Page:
With more hours of daylight during summertime, it’s tempting to pack more activities into your days and nights. The problem? Many people start to encounter fatigue. That’s right, longer days don’t give you license to get less sleep. Even when your daily routine changes, you still need a good night’s sleep.

Expert Advice

Scott M. Shorten, MD, a neurologist with Meritas Health Neurology, shares sleep tips in this video.

ABCs of Sleep Needs

Healthy adults need 7-9 hours of sleep every night — not just over the weekends, or as your schedule allows. For some adults, a solid seven hours of sleep may not be enough.

To determine how much sleep you need, ask yourself these questions:

  • Do I feel happy and productive the next day?
  • Do I feel tired during the day, or am I having trouble concentrating?
  • Am I overly reliant on caffeine to stay alert?

Once you’ve collected some sleep data, experiment with different regimens within the recommended 7-9-hour sleep window, discovering what leaves you feeling your best.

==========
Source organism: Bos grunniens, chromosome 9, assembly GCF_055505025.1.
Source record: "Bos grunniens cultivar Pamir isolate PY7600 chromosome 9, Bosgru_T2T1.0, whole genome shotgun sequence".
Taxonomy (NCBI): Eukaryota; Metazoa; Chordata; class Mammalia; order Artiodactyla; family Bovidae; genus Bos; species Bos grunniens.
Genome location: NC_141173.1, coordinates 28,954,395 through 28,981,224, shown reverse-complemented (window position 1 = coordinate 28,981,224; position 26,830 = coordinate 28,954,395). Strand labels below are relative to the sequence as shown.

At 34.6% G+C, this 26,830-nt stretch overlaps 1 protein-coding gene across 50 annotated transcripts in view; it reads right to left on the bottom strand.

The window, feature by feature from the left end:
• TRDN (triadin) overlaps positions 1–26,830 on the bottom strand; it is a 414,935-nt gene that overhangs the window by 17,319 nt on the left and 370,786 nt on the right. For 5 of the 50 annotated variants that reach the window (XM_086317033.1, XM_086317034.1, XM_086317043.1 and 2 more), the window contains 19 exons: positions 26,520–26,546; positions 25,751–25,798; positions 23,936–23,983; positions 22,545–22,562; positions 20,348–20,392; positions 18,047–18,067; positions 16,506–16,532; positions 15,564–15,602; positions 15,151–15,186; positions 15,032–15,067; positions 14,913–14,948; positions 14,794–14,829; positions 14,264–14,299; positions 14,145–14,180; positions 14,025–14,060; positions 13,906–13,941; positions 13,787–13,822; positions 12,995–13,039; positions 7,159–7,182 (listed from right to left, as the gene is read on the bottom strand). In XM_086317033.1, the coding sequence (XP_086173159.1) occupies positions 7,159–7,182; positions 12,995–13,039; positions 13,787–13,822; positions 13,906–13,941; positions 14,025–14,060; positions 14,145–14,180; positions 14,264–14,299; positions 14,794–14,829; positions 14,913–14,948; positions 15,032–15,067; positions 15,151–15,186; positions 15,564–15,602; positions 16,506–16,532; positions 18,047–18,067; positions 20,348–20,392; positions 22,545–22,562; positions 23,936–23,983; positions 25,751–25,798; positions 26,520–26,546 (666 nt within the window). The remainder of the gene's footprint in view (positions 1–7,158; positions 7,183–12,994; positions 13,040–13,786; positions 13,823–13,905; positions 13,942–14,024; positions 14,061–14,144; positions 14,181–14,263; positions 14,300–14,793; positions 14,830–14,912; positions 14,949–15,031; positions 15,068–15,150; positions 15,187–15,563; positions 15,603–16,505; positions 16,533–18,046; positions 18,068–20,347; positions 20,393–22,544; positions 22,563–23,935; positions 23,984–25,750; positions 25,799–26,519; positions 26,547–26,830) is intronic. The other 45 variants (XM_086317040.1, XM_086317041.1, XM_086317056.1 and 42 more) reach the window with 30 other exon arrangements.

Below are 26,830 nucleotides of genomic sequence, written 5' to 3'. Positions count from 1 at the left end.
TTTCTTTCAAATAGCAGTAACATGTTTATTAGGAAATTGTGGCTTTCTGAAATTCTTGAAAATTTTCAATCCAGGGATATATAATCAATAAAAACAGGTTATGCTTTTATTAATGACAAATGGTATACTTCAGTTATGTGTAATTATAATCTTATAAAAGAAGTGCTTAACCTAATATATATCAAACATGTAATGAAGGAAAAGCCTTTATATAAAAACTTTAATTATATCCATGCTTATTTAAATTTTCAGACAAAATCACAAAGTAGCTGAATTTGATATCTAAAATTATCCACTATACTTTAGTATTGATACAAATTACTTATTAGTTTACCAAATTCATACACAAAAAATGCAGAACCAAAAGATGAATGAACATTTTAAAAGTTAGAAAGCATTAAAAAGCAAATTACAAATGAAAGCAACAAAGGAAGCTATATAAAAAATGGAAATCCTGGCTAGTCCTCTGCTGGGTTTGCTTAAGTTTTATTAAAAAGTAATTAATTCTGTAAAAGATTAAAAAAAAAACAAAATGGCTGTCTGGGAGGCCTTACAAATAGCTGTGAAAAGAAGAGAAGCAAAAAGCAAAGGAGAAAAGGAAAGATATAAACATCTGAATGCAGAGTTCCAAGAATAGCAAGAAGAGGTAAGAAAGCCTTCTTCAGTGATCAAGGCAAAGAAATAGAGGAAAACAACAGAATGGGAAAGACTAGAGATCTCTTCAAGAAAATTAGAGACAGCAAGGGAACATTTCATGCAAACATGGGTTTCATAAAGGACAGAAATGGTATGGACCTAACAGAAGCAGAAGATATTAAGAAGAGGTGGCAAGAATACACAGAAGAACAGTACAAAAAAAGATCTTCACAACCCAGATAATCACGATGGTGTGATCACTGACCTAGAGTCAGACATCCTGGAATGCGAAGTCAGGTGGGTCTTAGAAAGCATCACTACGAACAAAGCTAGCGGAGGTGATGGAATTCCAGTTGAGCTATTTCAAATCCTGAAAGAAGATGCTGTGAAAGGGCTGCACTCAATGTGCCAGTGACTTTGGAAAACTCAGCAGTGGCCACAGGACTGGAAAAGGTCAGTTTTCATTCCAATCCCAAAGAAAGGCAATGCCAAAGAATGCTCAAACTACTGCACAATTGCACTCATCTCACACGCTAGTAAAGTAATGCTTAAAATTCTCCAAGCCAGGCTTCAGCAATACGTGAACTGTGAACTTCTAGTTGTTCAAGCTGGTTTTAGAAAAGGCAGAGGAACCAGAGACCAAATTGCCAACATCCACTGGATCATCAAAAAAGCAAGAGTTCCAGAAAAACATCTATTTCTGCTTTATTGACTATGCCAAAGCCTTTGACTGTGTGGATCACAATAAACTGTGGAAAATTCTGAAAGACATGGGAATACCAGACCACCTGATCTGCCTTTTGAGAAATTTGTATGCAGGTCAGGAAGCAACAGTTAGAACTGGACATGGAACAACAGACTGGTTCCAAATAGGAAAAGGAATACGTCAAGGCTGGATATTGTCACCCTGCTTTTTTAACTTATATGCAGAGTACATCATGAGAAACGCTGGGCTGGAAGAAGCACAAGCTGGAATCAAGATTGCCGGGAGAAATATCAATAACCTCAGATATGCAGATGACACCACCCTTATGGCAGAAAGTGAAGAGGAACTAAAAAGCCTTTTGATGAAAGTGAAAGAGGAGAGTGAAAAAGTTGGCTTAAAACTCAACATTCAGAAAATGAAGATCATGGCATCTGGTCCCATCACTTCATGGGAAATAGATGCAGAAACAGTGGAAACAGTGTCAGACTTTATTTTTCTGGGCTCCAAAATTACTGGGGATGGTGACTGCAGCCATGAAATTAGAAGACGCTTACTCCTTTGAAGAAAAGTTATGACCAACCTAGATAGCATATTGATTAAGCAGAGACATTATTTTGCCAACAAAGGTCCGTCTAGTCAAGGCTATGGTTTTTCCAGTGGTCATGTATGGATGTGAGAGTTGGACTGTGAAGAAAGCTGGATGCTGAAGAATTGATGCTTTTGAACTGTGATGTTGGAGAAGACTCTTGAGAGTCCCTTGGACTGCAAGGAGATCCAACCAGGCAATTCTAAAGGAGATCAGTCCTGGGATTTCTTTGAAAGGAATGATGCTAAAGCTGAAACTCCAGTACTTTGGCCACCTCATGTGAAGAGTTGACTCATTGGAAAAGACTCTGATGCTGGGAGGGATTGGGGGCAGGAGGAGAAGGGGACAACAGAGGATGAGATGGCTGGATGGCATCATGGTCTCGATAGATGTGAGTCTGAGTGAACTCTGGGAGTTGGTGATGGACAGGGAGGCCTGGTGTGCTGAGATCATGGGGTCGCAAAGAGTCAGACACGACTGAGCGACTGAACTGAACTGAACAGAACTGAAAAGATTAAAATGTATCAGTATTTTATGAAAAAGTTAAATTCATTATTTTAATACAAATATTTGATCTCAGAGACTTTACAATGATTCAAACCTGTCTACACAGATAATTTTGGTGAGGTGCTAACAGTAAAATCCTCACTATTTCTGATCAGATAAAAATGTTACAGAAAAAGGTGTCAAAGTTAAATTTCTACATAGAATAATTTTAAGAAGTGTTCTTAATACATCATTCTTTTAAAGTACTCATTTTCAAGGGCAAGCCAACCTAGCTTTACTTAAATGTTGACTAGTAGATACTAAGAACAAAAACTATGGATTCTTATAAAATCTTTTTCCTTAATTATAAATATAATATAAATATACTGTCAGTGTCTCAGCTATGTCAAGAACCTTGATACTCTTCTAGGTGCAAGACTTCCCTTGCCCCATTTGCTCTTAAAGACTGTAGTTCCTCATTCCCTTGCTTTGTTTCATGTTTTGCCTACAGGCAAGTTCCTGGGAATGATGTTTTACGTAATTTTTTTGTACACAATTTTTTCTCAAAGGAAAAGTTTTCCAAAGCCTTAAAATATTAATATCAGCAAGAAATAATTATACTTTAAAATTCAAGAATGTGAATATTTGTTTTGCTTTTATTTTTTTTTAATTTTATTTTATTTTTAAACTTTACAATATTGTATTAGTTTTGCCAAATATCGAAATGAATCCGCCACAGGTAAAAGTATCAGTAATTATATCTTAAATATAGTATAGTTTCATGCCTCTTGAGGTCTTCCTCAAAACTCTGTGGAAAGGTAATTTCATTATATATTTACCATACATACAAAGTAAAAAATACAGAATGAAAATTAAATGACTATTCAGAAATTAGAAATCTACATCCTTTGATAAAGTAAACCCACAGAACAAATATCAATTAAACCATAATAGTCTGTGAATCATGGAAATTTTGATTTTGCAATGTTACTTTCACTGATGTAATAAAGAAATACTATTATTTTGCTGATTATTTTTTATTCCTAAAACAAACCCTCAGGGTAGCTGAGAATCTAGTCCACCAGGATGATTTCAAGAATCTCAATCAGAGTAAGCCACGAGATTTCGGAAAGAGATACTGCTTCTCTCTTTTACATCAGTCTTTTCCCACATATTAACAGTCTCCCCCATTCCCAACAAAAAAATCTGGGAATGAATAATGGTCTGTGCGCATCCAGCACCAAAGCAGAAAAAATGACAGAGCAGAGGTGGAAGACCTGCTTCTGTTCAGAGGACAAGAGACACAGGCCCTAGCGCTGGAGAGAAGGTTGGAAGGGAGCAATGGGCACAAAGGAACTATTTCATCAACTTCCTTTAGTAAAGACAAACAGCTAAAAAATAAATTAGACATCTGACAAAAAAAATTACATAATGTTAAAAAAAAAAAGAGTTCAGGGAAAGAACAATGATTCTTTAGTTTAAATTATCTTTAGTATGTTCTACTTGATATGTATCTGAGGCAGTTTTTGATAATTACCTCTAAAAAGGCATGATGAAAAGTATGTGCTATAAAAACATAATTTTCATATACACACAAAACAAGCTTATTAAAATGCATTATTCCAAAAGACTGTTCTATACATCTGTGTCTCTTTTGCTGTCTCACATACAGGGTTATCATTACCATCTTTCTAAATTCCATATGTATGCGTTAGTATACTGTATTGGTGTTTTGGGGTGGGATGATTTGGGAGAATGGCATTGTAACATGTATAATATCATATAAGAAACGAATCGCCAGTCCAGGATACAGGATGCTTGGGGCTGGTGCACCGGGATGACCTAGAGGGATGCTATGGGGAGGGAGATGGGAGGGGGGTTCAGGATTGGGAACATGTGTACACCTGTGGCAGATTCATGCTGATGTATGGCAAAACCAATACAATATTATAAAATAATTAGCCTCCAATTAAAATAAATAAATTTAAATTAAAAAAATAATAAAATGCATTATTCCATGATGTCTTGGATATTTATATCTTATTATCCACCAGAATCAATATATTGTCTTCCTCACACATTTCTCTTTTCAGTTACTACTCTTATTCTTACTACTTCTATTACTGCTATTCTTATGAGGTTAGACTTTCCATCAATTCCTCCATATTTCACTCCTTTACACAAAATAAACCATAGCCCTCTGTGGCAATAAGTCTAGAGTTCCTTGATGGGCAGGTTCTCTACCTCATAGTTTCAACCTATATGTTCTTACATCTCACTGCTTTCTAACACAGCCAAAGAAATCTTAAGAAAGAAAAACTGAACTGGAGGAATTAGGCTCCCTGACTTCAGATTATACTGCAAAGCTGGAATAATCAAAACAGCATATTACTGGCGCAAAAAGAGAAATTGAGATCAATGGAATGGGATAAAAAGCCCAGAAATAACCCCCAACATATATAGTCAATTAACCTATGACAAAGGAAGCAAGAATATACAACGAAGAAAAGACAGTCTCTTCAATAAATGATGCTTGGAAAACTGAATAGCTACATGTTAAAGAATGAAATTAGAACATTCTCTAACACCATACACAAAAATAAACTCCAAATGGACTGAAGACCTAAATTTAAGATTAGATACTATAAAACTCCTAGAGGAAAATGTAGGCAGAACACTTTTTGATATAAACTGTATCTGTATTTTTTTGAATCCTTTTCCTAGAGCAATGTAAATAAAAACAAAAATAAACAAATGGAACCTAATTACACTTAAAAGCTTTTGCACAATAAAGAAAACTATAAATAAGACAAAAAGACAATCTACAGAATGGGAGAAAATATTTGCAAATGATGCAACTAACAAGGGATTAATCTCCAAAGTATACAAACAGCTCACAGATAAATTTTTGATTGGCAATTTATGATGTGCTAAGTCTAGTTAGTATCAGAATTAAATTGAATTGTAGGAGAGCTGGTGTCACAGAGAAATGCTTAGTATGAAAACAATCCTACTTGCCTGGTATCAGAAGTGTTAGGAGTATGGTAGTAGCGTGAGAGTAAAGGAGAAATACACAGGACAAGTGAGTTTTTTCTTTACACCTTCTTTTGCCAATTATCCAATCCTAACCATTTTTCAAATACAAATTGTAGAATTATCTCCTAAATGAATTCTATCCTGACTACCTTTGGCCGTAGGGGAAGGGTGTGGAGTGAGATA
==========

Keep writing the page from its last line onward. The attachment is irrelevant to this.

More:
Tips for Better Sleep

Perhaps you know how much sleep you need, but you still have trouble getting it. If that’s the case, try these tips.

  • Establish a sleep schedule. Sleep training isn’t just for babies. Adults need to establish a sleep schedule that ensures they get the proper amount of sleep every night.
  • Create a sleep sanctuary. From sheets, to room temperature, to what you do once your head hits the pillow, good sleep relies on the little things. Experts advise leaving the electronics outside of the bedroom, so you can limit your bright or blue light exposure before bed. Keeping the bedroom temperature between 60-67 degrees while you’re sleeping may also help.
  • Eliminate disruptions. Despite popular belief, a night cap can sabotage your sleep. The reason? While drinking alcohol may help you fall asleep sooner, it can make it difficult to stay asleep. And in some instances, alcohol can exacerbate existing sleep issues like sleep apnea. Drinking caffeine too late in the day may also disrupt your sleep.

Take an online self-test for sleep or read more about sleep health.